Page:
Sunday, June 15, 2008

"We’ll Save the Planet Only If..."

A 15 February 2008 article in the UK's Independent and reprinted at CommonDreams.org, We’ll Save the Planet Only if We’re Forced To, by Johann Hari, doesn't mention "population" but certainly inspired a discussion of overpopulation as "the single biggest aspect of the problem."

Here's a summary of what some CommonDream responders had to say about runaway human population:

•Let’s quit avoiding the single biggest aspect of the problem and the hard solution to it: Global human overpopulation, and mandated population reduction. Pretty much everything else is coincidental to this, and will improve with the population reduction.
•Just as the author says that forcing people to make other changes will help climate change, forcing people not to procreate will produce the biggest changes of all. The Earth cannot sustain 6.6+ billion people, let alone projections of 10 billion or more.

•[E]vents will force a reduction in World population by Draconian means - war, famine, plague, and pestilence - if we do nothing to do it as fairly and rationally as possible.


•The hard truth is that unless we reduce World population to under 2 billion before mid-Century we will most certainly suffer a population crash that will take us there tragically. I want everyone under 25 or so reading this to look around at their friends and family of the same generation and ask themselves which 80% of them they want to lose prematurely? Probably even yourself! Those are the stakes we face. Unless you are among the fortunate 1% living in wealth in a gated community with private security forces, you face this fate as much as anyone living in Bangladesh.


•Overpopulation, not mentioned. How can we be so blind to the No. 1 threat? Sure, we all need to consume less and aim for sustainability. But as long as human population keeps growing, we should expect catastrophical, unwanted population reduction.


•Even if you manage (how?) to stop procreation, what good does that do the climate with the lifestyles we’re leading? Bringing procreation to a halt (how?!) will stop the already-greatly-worse global warming that is in existence once we’re all dead and gone, I suppose. But when people write that the “only” way to stop global warming is to stop having kids, I think maybe what is really being said is, “I’d like a far-off solution that involves me not at all, and lets me do what I want, while feeling virtuous.” Kind of like the population version of carbon offsets. How long until the last human dies, once you’ve managed to halt procreation (HOW?!) and what will the climate, being put through everything we put it through in the meantime, be like?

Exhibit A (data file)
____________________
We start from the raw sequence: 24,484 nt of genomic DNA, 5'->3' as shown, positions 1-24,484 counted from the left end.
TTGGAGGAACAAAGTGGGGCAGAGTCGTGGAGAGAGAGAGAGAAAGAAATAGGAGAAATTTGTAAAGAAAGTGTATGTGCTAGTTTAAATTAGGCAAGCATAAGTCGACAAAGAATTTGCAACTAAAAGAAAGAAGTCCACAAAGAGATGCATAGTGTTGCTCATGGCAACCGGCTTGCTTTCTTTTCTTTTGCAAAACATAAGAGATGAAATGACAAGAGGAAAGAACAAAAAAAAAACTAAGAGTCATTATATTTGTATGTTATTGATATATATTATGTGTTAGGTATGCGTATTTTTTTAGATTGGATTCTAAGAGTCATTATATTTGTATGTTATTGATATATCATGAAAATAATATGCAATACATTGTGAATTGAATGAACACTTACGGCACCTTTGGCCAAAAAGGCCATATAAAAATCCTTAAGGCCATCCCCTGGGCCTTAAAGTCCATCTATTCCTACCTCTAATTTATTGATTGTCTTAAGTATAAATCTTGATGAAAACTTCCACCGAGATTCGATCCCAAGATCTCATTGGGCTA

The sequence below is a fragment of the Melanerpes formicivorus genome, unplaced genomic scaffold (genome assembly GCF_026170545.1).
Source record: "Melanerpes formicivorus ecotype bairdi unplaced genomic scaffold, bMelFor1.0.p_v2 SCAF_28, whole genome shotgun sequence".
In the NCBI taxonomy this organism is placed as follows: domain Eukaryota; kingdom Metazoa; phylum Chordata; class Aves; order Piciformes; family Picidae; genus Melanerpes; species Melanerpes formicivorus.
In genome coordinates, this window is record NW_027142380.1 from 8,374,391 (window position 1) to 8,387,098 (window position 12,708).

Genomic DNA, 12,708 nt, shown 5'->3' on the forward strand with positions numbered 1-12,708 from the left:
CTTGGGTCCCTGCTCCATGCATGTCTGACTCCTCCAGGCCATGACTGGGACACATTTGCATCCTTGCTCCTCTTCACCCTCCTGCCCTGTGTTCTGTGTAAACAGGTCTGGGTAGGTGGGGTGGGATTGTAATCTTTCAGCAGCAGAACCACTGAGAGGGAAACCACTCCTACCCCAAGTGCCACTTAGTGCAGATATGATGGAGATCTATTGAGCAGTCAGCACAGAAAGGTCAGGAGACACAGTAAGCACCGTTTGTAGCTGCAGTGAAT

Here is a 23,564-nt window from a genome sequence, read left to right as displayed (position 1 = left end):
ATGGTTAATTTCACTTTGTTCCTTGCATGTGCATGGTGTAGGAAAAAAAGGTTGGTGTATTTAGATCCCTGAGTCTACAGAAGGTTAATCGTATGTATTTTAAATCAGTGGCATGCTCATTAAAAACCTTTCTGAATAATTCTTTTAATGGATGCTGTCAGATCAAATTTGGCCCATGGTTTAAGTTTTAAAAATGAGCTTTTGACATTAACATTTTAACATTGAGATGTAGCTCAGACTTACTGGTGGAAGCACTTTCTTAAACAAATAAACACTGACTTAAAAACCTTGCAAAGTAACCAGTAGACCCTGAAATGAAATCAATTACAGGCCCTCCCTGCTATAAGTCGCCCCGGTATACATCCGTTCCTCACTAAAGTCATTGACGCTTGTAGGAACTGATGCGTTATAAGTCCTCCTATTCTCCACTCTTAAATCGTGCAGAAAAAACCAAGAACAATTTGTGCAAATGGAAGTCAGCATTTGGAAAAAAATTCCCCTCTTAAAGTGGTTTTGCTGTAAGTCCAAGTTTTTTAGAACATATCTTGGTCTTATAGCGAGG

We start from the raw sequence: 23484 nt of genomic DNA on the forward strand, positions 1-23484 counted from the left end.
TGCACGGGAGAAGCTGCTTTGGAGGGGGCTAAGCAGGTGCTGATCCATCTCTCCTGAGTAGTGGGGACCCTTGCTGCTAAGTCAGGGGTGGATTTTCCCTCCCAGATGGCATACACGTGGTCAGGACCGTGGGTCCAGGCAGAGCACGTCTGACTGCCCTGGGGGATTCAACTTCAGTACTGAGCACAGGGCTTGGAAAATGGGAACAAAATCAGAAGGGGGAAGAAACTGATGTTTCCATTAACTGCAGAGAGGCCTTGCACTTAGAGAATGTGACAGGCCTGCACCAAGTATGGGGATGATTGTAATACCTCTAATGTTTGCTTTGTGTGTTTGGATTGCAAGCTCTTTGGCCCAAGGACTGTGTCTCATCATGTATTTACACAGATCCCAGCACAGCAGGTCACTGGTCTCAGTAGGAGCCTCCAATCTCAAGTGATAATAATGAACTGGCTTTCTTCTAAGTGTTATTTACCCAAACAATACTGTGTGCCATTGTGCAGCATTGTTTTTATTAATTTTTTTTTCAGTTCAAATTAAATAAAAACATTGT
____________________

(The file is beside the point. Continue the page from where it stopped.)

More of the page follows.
•The best contraceptive on a mass scale is female literacy. Once women become educated they begin to deny men control of their bodies. The developed world’s problem is not overpopulation; it’s that the population we have keeps increasing its energy and land use. Europe and Japan have leveled off in their population and may decline over the next 50-75 years. America continues to grow mainly because of immigration from Mexico and other poor countries. It could comfortably house and feed 1 billion people if we weren’t all so determined to live the lawn fertilizer, two-car garage suburban lifestyle.


•[P]opulation control begins with literate and educated women. Support organizations that work in this field.

•You say over-population is the problem and population control is the cure. But how would YOU institute such a control? Apply for permission to breed? Prove yourself worthy of procreation? By what standard would you choose? Imagine the political and societal upheaval over those topics! Your “solution” could well be far worse than that which you attempt to “cure,” no?


•Overpopulation is a huge problem - but when is the last time (hell, how about the FIRST time) you saw an article specifically talking about it?


Want to continue the discussion? Send me your comments.

3 comments:

NatureDiver said...

Bravo Hans,
Now how do we persuade politicians and religious leaders to talk seriously about this critical issue? The exponential population growth curve will surely collapse, just like a stock market bubble.
Derek

SESALMONY@aol.com said...

There are two questions I would like to ask.

As almost everyone knows but few openly discuss, wealth and power buy freedom. What is all too obvious but often cloaked in silence is this: A small minority of individuals in the human family with great fortunes and virtually all large corporations exercise their great wealth and the power it purchases in ways that allow all of these self-proclaimed masters of the universe to live lavishly as well as to willfully refuse assumption of the responsibilities which necessarily come with freedom.

1. How do rich and famous people, who live large and have huge ecological footprints, as well as corporate `citizens’ that cast giant shadows over the Earth today, so easily get away with socially irresponsible behavior?

2. The exercise of freedom without the requisite assumption of responsibility by citizens can lead to psychopathic behavior; the exercise of freedom by those individuals and corporations with great wealth who consensually-validate each others refusal to accept responsibility for their excessive, pernicious and amoral behavior is sociopathic, is it not?

Sincerely,

Steve

Anonymous said...

No-one has mentioned when women have children. In primitive tribes women have children in their late teens and usually die in their forties before their great-grandchildren are born. Modern women survive until their eighties and see their great-great-great-grandchildren. If women have children in their thirties the natural order of 3 generations is restored. If all women started their families later it would give the earth some breathing space.